The millionaire in sheep's clothing
Amrit Dhillon in New Delhi
Political champion of the poor lives in luxury while her people freeze to death
Mayawati Kumari, India's self-styled 'champion' of the poor and low castes, has been revealed as a millionaire with 72 properties and 54 bank accounts with a total balance of over US$2.6 million.
The 48-year-old leader of the Bahujan Samaj Party is being investigated by the Central Bureau of Investigation (CBI) for her income and assets.
In a report to the Supreme Court last week, the CBI says that she used scores of poor sweepers, hawkers and rickshaw pullers to open 54 bank accounts operated by her and her relatives.
In return, they received about US$10 each. In a CBI raid on her New Delhi home last year, large quantities of cash were found.
Ms Kumari, the first woman 'untouchable' to be a chief minister, has campaigned vigorously for the lower castes, known as dalits or downtrodden, who make up two-thirds of Indian society.
But her rags-to-riches story - she was born into a family of sweepers - is likely to have an unhappy ending as the CBI amasses information that could lead to corruption charges.
It was a decision she took as chief minister of Uttar Pradesh last year to build a shopping complex near the Taj Mahal that proved to be her undoing.
Scandalised by a project that would have ruined India's most famous monument, a New Delhi lawyer lodged a petition in the courts.
This prompted the Supreme Court to ask the CBI to investigate the scandal, including Ms Kumari's income. Corruption among Indian politicians is hardly news but she is an icon for millions of low-caste Indians.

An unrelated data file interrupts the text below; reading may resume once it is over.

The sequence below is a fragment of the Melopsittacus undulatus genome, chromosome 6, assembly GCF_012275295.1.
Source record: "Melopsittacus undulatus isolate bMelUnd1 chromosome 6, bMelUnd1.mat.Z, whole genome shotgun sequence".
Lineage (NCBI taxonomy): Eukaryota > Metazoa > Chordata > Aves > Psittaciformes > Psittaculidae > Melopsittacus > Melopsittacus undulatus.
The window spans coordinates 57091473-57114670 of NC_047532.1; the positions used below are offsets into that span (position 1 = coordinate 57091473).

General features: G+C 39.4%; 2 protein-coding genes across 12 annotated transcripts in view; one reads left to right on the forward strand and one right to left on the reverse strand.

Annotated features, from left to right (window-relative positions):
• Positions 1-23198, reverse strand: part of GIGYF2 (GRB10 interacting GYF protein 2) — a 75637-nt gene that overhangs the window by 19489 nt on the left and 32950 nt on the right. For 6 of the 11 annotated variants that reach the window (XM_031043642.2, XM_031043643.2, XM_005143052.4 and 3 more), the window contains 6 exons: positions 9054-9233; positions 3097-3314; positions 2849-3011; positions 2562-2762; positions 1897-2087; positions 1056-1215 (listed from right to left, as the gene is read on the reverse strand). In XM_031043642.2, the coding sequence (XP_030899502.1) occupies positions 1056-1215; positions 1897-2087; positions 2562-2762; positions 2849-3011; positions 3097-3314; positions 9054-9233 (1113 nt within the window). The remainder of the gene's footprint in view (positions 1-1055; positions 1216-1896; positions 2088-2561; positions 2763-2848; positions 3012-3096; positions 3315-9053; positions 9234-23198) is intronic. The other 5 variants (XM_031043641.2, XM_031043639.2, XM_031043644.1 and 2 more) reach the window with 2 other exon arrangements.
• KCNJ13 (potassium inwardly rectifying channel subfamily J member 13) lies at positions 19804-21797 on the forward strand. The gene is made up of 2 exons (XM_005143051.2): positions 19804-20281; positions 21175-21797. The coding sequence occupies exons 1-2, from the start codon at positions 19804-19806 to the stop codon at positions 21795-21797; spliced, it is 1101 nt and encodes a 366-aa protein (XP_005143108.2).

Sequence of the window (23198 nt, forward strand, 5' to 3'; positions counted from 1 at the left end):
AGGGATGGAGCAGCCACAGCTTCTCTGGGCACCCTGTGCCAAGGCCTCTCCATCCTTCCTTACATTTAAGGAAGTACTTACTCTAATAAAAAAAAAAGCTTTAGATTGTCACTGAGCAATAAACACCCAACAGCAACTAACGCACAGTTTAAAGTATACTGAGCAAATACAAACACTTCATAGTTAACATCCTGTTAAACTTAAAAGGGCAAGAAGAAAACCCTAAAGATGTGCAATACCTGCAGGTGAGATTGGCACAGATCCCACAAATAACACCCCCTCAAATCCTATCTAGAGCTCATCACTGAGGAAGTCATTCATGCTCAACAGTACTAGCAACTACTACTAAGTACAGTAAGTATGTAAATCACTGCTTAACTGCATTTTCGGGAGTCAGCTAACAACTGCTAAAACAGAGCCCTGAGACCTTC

Her career has been marked by angry outbursts against the high castes and their wealth. 'They need to be thrashed with shoes,' she used to tell supporters. 'They have exploited us and got rich on our labour for 5,000 years.'
But according to the CBI report, Ms Kumari herself owns 72 assets such as plots of land, shops and houses, all registered in her or her family's name.
Her ostentatious lifestyle is well documented.
In February 2003, she used the state budget to pay for her 47th birthday party with 30,000 guests.
Asked if such ostentation was inappropriate given that 400 people had just died in the state from the cold, she retorted that if 'upper-caste women can party in five-star hotels and wear diamonds, what is wrong with a dalit woman doing it?'
Ms Kumari, who resigned last year when her coalition collapsed, dismissed the allegations as an upper-caste conspiracy.
But a senior Uttar Pradesh police officer said: 'She wanted to make money all the time, every minute of the day, over every contract, every decision.'
Given her solid low-caste political base, the corruption scandal is unlikely to cause immediate political damage. None of her rivals wishes to alienate dalit voters.